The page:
Netty is an asynchronous event-driven network application framework for rapid development of maintainable high performance protocol servers & clients. Netty is a NIO client server framework which enables quick and easy development of network applications such as protocol servers and clients. It greatly simplifies and streamlines network programming such as TCP and UDP socket server. 'Quick and easy' doesn't mean that a resulting application will suffer from a maintainability or a performance issue. Netty has been designed carefully with the experiences earned from the implementation of a lot of protocols such as FTP, SMTP, HTTP, and various binary and text-based legacy protocols. As a result, Netty has succeeded to find a way to achieve ease of development, performance, stability, and flexibility without a compromise.
Netty at Twitter with FinagleFinagle is our fault tolerant, protocol-agnostic RPC framework built atop Netty. Twitter’s core services are built on Finagle, from backends serving user profile information, Tweets, and timelines to front end API endpoints handling HTTP requests. Part of scaling Twitter was the shift from a monolithic Ruby on Rails application to a service-oriented architecture. In order to build out this new architecture we needed a performant, fault tolerant, protocol-agnostic, asynchronous RPC framework. Within a service-oriented architecture, services spend most of their time waiting for responses from other upstream services. Using an asynchronous library allows services to concurrently process requests and take full advantage of the hardware.
Thread.currentThread().join()Have came across this topic a lot, which is better MINA or Netty. Wanted to see what works out well from a User Perspective, thought about trying both Frameworks, from an End Users perspective. This series shall not just find difference, but find similarities in both frameworks as well. Before I continue, the opinion expressed here are purely mine, and other can tend to disagree. I am a MINA committer myself, so may have a little bias towards MINA.protobuf - Protocol Buffers - Google's data interchange formatWhat is it? Protocol Buffers are a way of encoding structured data in an efficient yet extensible format. Google uses Protocol Buffers for almost all of its internal RPC protocols and file formats. Latest Updates Documentation Read the documentation.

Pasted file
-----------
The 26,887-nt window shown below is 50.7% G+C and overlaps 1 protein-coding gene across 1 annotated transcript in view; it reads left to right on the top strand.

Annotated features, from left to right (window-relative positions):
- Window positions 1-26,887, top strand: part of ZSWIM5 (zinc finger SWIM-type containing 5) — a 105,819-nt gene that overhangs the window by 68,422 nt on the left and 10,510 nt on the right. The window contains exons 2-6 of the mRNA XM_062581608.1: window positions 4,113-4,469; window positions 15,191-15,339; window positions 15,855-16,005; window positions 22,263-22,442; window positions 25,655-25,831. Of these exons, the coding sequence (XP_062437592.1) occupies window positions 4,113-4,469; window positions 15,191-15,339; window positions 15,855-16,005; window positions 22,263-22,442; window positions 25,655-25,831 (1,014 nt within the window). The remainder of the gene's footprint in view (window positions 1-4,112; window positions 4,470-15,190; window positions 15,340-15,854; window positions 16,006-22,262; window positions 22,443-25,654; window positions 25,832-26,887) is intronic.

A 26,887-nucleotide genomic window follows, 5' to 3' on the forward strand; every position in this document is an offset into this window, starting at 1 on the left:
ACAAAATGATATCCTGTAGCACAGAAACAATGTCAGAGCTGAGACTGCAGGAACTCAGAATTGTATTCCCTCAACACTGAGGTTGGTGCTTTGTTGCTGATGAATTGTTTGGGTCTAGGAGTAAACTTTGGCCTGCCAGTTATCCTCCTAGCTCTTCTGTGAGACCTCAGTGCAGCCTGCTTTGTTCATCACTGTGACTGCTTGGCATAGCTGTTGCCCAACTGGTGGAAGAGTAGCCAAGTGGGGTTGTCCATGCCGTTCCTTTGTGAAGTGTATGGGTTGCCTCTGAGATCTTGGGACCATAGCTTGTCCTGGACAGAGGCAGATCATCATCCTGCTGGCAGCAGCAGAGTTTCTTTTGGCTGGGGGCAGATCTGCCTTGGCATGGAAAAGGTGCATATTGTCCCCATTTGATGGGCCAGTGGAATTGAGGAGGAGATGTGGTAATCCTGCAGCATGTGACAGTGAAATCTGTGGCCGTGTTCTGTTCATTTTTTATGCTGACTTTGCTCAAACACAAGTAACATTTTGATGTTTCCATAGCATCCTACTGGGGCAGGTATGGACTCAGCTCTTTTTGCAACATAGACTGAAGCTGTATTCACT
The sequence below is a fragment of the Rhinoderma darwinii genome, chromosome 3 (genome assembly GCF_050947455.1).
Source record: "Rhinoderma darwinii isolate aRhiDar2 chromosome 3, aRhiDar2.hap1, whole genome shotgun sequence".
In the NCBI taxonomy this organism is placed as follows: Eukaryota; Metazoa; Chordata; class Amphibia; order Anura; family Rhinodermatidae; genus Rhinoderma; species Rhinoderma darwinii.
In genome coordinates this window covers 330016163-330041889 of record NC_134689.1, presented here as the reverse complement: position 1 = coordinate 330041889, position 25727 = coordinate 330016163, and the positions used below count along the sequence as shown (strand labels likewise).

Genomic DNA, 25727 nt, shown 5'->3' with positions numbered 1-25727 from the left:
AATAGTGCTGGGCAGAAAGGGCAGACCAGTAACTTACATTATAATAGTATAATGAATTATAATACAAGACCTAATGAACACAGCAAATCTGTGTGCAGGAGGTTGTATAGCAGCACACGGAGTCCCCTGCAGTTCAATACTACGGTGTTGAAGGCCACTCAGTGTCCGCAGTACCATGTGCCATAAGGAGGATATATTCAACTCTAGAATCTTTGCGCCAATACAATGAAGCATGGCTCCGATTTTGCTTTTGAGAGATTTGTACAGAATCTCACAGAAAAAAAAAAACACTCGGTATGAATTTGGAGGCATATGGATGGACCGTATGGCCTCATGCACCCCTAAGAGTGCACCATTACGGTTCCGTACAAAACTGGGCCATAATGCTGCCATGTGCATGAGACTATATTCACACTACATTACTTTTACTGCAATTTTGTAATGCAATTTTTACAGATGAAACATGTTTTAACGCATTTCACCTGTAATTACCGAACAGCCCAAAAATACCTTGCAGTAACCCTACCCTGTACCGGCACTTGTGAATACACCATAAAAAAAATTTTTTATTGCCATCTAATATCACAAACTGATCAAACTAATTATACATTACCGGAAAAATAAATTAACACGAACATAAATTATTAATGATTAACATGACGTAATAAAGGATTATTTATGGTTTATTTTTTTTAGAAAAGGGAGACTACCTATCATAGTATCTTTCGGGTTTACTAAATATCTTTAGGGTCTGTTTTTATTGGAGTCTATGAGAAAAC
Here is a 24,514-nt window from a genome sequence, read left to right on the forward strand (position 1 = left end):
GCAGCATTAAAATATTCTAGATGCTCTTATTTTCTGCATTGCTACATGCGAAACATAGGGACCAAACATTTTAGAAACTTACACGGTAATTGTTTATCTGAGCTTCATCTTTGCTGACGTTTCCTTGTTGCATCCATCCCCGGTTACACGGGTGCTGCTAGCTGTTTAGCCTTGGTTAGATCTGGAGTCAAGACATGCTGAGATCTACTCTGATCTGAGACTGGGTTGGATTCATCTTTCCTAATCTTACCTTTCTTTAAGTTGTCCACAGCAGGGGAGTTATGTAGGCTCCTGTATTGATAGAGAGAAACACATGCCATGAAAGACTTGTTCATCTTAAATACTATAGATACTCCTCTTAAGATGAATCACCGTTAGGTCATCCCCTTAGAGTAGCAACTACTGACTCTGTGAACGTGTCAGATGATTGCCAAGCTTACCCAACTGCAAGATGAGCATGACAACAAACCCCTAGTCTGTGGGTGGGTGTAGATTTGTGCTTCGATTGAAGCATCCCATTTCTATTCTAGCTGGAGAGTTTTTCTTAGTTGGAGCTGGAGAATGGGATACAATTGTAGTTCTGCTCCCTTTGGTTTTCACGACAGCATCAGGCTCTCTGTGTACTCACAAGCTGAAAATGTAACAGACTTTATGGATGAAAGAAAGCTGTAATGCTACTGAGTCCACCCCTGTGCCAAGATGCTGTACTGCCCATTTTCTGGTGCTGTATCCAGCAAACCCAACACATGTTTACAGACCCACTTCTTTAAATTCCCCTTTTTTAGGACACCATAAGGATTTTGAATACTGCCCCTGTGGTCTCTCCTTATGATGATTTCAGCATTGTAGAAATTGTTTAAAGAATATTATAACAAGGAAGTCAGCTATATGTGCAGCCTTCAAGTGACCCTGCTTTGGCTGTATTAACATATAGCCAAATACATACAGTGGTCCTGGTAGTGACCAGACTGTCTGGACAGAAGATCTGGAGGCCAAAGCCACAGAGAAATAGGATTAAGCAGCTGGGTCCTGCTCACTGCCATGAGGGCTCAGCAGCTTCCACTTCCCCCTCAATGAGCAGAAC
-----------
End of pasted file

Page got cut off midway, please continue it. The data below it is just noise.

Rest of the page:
Benchmarking Cassandra Scalability on AWS - Over a million writes per secondby Adrian Cockcroft and Denis Sheahan Netflix has been rolling out the Apache Cassandra NoSQL data store for production use over the last six months. As part of our benchmarking we recently decided to run a test designed to validate our tooling and automation scalability as well as the performance characteristics of Cassandra.Google Releases gRPC, a HTTP/2 RPC Framework for MicroservicesGoogle has opened sourced gRPC, a RPC framework used internally to connect cloud microservices. gRPC comes with support for 10 languages, making it attractive for creating back-end cloud services for mobile applications. gRPC is a language and platform-neutral RPC system developed and used internally by Google in many areas including cloud computing services, and they are going to expose most of their public APIs through such endpoints. Google considers gRPC a “bandwidth and CPU efficient, low latency way to create massively distributed systems that span data centers, as well as power mobile apps, real-time communications, IoT devices and APIs.”
Tutorial: MySQL Load Balancing with HAProxy1. Introduction Applications would typically connect to a database cluster by opening connections on one of the nodes in order to run transactions.